Nonprofit hospitals are “focused on risk management as a crucial variable and increasingly important credit strength,” reported Moody’s Investors Service in a new report, "Not-for-Profit and Public Healthcare — US: Risk Management Crucial to Success Amid Changing Healthcare Landscape.”
The “key areas of risk management” include new IT and cybersecurity systems, clinical quality, balance sheet strength and reimbursement.
IT systems make up between 25% and 35% of a hospital’s capital budget and “provide benefits in customer service and patient outcomes as well as potential hazards with cost overruns.”
Moody’s Investors Services said IT systems can improve customer service and patient outcomes, but there are also potential hazards and cost overruns. Hospitals must also guard against cyberattacks, which are becoming a larger concern.
The industry is generally graded poorly in preventing and adequately responding to cyberattacks. Hospitals aren't spending enough of their budget on IT security, although most are starting to dedicate more resources that way.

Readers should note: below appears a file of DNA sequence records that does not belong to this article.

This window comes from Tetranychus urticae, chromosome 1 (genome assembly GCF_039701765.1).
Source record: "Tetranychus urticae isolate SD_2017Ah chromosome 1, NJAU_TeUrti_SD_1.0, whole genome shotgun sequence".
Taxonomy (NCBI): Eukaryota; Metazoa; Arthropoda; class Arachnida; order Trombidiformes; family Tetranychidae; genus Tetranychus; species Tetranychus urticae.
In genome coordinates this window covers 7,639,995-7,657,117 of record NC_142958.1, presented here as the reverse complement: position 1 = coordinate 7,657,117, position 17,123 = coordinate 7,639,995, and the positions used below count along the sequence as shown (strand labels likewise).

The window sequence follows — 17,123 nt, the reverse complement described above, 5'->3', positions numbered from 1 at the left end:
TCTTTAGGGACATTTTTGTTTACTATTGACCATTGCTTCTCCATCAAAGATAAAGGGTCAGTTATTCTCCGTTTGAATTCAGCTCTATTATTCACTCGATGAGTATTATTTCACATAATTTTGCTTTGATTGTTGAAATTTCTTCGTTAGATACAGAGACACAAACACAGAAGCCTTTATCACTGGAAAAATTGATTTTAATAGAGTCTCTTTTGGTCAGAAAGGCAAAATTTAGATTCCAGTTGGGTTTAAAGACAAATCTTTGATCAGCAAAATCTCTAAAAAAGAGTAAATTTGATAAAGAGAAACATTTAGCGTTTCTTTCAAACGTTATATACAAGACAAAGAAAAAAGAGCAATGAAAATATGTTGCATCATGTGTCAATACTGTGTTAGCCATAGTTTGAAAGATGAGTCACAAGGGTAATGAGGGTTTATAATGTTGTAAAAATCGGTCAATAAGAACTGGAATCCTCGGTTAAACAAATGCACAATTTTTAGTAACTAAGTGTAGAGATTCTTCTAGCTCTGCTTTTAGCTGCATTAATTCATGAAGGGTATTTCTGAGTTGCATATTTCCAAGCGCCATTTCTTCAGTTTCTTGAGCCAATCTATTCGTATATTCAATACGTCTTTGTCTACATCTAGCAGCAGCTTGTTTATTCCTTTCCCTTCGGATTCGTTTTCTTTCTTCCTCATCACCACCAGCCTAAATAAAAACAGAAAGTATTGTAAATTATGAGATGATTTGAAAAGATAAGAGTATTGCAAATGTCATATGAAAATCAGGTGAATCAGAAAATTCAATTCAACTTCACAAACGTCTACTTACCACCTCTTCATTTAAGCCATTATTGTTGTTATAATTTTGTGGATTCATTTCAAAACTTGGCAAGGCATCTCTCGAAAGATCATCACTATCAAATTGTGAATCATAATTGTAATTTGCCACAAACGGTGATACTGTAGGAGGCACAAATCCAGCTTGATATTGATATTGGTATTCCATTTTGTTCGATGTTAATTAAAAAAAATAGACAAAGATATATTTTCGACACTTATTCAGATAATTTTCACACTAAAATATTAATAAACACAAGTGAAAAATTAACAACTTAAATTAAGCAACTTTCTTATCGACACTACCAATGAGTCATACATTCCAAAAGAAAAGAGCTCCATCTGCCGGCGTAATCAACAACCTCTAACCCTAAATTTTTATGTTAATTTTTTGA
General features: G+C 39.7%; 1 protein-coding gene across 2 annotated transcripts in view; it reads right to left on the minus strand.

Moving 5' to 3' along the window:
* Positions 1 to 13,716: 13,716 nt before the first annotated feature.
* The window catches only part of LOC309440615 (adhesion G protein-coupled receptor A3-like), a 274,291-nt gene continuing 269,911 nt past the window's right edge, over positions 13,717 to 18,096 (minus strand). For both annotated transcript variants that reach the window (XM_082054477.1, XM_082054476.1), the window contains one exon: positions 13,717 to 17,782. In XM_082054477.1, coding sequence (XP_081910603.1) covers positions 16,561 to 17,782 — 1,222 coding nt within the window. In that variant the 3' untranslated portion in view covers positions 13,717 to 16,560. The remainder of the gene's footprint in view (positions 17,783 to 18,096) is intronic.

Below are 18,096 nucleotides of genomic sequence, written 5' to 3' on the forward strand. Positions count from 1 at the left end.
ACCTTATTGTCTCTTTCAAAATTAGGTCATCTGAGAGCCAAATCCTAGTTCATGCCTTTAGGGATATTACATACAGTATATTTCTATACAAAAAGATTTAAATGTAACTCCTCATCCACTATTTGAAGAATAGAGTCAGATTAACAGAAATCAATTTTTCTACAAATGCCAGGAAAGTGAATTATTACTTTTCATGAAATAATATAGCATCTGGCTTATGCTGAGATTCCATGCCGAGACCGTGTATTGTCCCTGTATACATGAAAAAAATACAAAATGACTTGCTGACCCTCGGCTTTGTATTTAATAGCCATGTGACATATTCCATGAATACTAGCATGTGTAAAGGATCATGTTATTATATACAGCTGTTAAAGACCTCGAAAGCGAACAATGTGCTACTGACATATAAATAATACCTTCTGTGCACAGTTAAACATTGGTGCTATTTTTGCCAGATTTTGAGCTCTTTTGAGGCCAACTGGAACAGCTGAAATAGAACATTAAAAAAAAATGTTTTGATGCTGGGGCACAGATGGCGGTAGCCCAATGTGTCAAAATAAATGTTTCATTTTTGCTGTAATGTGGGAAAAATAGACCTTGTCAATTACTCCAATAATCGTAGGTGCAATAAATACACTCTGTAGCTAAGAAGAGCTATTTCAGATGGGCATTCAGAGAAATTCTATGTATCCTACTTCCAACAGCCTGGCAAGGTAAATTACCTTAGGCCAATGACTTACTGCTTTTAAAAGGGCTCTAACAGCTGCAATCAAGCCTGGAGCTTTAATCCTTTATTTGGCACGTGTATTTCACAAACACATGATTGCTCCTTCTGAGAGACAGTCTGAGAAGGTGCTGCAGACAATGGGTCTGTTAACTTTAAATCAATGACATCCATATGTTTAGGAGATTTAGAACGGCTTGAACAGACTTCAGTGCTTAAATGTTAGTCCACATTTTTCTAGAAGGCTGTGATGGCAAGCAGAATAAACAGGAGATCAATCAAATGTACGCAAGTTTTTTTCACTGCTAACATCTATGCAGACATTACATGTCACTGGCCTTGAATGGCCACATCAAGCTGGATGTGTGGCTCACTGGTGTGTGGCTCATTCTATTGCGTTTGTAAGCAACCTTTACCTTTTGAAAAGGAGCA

Moody’s said improving quality of care and the patient experience directly helps a hospital’s financial performance. Some strategies include recruiting and retaining top physician and nursing staff, and investments in clinical technology and IT integration.
"The relationship between quality of care and operating margins is increasingly linked. The perception of poor quality or management can have a lasting negative impact on an organization's brand and patient demand, and adversely affect profitability," said Brad Spielman, vice president at Moody's, in a statement announcing the report.
Moody’s recently announced a softening of the nonprofit hospital market, which it said was because of rising labor and pharmaceutical costs. Uncertainty involving healthcare policy and reimbursement changes are also posing a challenge for the industry.
Nonprofit hospitals aren't exempt from the financial struggles illustrated by several recent quarterly reports, and the situation isn't likely to get better soon, Richard Gundling, senior vice president of healthcare financial practices at the Healthcare Financial Management Assocation, recently told Healthcare Dive. "Expense pressures will push down operating margins. Pharmaceutical costs, employment, pension cost growth and bad debt increases will continue," he said.